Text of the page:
When you’ve been away from your blog for such an embarrassingly long time, you’d better have something exciting to write about when you return. Well, I am here, and so is Arbequina.
The love child of the now-closed Door 74 and Oli’s Thai, Arbequina is a tapas restaurant taking over the Door 74 residence. They had a very subdued opening last Friday, they still don’t have a website, and their twitter account has no address and only a handful of tweets. Despite this, on a Tuesday night the – admittedly small – restaurant was packed.
I embarrassingly never made it to Door 74 but I’m a massive fan of Oli’s Thai – let’s be honest, what kind of person with working tastebuds would try Laddawan’s food and not fall in love with it – so I had high hopes for Arbequina. First impressions are important and they were very positive. A beautiful space, simply decorated, with a long bar running its length and customers perched on it drinking cocktails and sampling the small plates on offer. Next to that, a handful of tables, all taken. The atmosphere was relaxed, warm and friendly, as was the service, and we took the spare bench seats by the window, looking out on the street. There’s something quite funny about eating your meal at what’s basically a store front, especially when the store is a brand new restaurant on one of the busiest streets of Oxford – people constantly stopped to inspect the unfamiliar entrance, sneak a peek inside and, in some cases, downright stare at our food. We reckon we did a pretty great job at advertising the food, though that was not particularly hard.
The menu consists of small dishes, perfect for sharing between two, my favourite way to eat – no food envy here. The prices are not particularly low and the portions are not overly generous but when you try the food it feels completely worth it. Every single thing we had was perfect; from the thinly sliced salchichon, to the juicy tomato toast, bread heavy from the tomato juices and olive oil, to the fat-soaked silky fried aubergines with molasses. Simple stuff that was done so well it became special.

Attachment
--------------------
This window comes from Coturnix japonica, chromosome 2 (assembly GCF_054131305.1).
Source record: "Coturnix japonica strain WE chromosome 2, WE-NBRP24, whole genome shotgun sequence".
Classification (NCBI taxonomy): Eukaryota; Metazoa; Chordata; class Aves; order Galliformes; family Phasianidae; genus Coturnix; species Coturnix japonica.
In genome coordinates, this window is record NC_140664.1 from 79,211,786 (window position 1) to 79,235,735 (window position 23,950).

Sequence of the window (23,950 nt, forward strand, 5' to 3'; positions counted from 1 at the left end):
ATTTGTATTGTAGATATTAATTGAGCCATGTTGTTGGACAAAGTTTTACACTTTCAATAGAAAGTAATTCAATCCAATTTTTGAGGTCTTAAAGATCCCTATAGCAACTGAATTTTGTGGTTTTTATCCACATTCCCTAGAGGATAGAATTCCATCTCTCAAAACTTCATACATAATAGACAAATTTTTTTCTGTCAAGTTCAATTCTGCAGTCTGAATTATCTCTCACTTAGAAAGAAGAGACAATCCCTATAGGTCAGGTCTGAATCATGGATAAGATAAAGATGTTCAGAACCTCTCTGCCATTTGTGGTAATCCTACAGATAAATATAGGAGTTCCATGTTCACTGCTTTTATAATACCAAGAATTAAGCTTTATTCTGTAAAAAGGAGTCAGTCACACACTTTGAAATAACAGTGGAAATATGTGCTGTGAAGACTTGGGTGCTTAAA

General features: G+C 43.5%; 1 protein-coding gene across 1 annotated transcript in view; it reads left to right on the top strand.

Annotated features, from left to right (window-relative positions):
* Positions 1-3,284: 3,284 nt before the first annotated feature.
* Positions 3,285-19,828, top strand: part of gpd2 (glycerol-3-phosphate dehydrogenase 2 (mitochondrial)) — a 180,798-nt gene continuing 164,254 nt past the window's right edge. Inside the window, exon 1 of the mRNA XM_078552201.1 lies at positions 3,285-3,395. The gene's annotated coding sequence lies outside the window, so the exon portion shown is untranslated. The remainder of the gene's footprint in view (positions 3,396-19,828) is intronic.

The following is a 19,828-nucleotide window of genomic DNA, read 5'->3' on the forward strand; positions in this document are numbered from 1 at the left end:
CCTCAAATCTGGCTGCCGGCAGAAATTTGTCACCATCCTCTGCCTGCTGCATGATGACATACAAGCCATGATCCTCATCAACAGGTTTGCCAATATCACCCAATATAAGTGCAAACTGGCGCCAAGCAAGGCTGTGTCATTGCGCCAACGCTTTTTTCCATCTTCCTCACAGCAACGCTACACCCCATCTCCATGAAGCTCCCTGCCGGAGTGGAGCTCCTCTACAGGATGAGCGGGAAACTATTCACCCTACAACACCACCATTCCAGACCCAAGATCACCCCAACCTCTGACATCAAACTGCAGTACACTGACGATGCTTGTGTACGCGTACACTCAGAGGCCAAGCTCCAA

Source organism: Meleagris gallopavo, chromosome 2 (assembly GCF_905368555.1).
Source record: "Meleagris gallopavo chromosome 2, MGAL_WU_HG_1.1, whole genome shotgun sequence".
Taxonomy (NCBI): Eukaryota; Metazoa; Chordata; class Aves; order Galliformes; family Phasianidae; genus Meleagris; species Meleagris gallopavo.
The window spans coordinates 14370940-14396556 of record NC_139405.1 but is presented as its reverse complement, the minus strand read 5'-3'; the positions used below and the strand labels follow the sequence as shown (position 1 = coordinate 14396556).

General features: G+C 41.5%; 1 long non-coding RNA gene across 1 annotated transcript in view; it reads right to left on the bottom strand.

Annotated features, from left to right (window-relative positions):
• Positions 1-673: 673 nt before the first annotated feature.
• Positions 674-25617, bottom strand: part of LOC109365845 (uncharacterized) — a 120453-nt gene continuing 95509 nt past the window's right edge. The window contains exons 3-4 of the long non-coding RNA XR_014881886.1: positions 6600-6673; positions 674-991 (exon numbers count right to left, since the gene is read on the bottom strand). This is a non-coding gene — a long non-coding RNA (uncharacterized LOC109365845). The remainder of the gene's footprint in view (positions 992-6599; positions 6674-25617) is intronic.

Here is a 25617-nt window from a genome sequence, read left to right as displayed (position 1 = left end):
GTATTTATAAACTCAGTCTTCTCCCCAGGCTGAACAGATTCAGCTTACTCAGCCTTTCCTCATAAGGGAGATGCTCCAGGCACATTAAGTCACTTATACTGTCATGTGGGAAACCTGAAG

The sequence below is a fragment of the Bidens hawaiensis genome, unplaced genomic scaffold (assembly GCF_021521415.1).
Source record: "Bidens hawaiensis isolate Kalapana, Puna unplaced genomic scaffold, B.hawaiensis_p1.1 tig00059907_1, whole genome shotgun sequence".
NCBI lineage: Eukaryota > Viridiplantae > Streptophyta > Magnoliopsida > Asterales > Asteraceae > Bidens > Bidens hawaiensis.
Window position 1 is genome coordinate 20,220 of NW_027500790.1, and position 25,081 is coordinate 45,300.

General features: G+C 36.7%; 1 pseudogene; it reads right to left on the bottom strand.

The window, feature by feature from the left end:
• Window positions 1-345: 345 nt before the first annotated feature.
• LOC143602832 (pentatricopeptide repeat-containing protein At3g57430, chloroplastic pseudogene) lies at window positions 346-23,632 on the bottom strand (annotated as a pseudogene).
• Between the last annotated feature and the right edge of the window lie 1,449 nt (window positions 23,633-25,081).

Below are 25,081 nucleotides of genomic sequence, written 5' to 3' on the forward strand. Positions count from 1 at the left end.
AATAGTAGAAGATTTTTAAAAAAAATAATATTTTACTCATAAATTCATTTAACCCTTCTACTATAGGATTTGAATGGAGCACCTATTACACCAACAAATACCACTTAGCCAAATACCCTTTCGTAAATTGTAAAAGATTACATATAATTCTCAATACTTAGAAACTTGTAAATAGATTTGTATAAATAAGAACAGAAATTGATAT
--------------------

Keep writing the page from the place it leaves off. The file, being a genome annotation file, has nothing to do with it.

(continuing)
The pork belly with green sauce was quite possibly the star of the show (though it was not an easy choice); a perfect balance of fatty juicy meat and crispy crackling that didn’t leave you worried for your teeth’s structural integrity. The nduja and honey toast was meaty, sweet, spicy; very addictive.
A short dessert menu, baked pears, ice cream, and custard tarts, which I can never not order.
Of course, not everything was absolutely perfect: the bread basket was a little boring compared to the highs of the rest of the food – some sourdough would be good – and I guess they could warm the custard tarts before serving, and, erm, no, that’s about it.
Now, after a single visit, on their third night – imagine being this good at something only the third time you do it – it’d be ridiculous for me to claim this is the best restaurant in Oxford. All I’m saying is that, two days later, I am still thinking about the perfect texture of that pork belly crackling, and I did get a little bit emotional about the tomato toast, and I’m really really looking forward to taking everyone I know and even vaguely like to Arbequina.